What is the significance of hair? Why does Judaism seem so concerned with it? Women cover their hair, men have peyot (sidelocks), and boys have their first haircut at age three...
Rabbi Samson Raphael Hirsch in his commentary on the Torah discusses the subject of hair and reveals some very powerful and insightful concepts. Take your face for a moment. There are parts of your face which we would consider more physical and parts which represent the more intellectual. Your mouth and your eyes would be examples of the more physical parts. Your forehead would be the part which represents the intellectual. We know that both of these categories are important, but the physical requires special monitoring. If you allow yourself pursuit of the physical without some mechanism for control you could slide into a pattern of self destruction. Hence the hair. It is a marker that says: “Pay attention to this area! Monitor it so that it can be used for good. Don't allow it to run off unbridled!”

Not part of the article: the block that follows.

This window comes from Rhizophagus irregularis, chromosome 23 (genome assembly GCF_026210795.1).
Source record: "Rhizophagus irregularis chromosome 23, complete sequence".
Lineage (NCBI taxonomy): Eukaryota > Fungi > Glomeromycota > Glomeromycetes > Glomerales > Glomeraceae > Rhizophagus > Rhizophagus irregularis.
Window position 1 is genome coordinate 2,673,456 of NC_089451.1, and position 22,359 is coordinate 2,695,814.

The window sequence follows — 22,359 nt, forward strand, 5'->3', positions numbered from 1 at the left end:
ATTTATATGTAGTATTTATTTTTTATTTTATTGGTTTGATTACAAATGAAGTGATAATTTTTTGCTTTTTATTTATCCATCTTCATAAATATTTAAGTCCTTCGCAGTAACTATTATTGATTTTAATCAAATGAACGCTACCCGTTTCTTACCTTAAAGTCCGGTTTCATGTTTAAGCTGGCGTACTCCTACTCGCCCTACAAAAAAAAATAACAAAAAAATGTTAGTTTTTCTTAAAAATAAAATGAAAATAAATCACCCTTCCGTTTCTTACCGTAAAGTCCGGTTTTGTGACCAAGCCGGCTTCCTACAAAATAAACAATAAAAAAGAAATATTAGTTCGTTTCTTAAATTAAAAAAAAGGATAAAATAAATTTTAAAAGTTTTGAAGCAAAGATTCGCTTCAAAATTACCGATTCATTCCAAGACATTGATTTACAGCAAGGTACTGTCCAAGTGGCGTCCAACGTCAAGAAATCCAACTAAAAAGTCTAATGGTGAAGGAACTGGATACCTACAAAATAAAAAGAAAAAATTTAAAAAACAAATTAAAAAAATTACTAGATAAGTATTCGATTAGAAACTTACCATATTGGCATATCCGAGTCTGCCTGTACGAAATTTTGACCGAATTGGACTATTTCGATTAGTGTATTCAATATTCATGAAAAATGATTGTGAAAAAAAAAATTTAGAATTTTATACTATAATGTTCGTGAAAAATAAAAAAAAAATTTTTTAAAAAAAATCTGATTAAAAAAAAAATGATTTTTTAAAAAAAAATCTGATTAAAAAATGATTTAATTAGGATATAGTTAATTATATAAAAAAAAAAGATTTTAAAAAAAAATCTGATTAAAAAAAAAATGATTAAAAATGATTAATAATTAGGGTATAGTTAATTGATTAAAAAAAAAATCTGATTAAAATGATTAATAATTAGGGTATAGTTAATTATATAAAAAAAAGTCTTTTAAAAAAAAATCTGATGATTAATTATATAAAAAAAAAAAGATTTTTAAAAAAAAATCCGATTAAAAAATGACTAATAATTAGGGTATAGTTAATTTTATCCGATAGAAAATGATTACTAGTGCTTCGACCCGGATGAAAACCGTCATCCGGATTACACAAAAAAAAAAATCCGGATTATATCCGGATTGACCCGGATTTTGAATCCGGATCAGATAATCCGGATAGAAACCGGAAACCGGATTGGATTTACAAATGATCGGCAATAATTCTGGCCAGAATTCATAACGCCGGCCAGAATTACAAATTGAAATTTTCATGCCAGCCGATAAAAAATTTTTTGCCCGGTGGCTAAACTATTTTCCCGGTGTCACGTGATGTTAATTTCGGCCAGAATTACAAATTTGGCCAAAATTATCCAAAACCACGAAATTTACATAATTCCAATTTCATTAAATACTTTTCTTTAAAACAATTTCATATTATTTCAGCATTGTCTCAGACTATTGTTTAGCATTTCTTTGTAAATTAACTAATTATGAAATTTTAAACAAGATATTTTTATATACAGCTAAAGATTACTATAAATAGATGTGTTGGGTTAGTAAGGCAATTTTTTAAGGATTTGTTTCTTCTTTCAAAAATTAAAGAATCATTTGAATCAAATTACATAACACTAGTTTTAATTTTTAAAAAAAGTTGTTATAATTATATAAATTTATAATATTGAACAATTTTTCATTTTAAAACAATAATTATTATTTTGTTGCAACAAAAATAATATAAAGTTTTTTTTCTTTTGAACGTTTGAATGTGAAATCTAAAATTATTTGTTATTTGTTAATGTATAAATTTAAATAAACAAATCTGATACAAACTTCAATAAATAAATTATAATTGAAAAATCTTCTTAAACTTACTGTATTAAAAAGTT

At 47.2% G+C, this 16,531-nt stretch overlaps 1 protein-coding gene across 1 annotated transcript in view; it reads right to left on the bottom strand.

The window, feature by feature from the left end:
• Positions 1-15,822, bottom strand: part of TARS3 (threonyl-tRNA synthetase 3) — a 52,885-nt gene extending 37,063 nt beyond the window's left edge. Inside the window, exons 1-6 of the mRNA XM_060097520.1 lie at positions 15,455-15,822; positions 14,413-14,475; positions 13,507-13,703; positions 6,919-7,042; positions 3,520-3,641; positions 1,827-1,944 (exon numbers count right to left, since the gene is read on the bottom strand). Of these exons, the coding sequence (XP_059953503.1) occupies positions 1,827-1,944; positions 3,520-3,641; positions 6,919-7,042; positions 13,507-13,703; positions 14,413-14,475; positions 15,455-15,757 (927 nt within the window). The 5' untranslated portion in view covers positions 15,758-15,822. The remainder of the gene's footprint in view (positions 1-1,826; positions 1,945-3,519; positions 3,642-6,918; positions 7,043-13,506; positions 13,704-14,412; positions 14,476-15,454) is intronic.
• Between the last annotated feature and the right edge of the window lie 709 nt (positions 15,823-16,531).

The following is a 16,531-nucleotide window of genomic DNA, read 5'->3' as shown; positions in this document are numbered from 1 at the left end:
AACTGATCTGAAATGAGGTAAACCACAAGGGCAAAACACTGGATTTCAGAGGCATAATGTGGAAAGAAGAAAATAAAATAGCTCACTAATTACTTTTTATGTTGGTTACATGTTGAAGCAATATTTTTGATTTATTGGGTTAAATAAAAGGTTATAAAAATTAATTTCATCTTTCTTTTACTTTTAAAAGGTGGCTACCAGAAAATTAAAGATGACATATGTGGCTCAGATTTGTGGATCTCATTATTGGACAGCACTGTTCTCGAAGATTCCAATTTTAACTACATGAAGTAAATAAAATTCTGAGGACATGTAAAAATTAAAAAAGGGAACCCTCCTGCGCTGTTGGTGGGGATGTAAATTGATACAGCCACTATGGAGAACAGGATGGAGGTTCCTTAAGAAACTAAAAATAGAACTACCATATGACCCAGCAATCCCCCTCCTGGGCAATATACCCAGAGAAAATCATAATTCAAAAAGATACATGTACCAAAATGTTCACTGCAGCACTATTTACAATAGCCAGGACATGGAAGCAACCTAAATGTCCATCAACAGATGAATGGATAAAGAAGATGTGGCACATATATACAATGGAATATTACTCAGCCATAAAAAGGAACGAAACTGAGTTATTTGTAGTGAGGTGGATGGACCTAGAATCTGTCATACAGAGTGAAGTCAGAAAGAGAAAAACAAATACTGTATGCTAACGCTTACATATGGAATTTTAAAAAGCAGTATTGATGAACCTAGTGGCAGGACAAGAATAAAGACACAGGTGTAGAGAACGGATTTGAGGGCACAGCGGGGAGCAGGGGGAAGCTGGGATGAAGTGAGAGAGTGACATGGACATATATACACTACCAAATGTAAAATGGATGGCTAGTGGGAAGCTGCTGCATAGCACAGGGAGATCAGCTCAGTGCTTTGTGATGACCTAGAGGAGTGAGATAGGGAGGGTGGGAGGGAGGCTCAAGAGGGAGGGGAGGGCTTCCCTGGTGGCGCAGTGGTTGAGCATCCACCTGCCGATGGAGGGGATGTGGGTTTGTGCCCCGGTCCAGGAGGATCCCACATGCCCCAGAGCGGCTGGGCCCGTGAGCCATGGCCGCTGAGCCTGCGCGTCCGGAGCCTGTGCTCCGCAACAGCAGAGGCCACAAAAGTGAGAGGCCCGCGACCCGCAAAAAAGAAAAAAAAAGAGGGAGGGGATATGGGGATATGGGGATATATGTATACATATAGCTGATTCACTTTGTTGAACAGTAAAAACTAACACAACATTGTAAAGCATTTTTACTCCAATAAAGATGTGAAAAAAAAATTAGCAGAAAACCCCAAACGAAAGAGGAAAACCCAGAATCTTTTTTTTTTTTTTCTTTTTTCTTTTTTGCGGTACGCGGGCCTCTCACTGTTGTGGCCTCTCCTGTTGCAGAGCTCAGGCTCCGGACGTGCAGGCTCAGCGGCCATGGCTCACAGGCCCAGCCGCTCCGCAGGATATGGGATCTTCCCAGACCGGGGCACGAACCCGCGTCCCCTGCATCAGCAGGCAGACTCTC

If you think about this for a while you will get a sense of why Judaism concerns itself with issues such as the covering of a woman's hair (sensuality), peyot for a man (dividing the part of the brain that controls the sensual from that which is involved in the intellectual); and even why we cut a young boy's hair for the first time at the age we begin his education (learning how to use his intellect to control his behavior).
In short, hair represents sensuality control.
- Sources: Rabbi Samson Raphael Hirsch in his Commentary on the Torah, Leviticus 19:27 and 21:5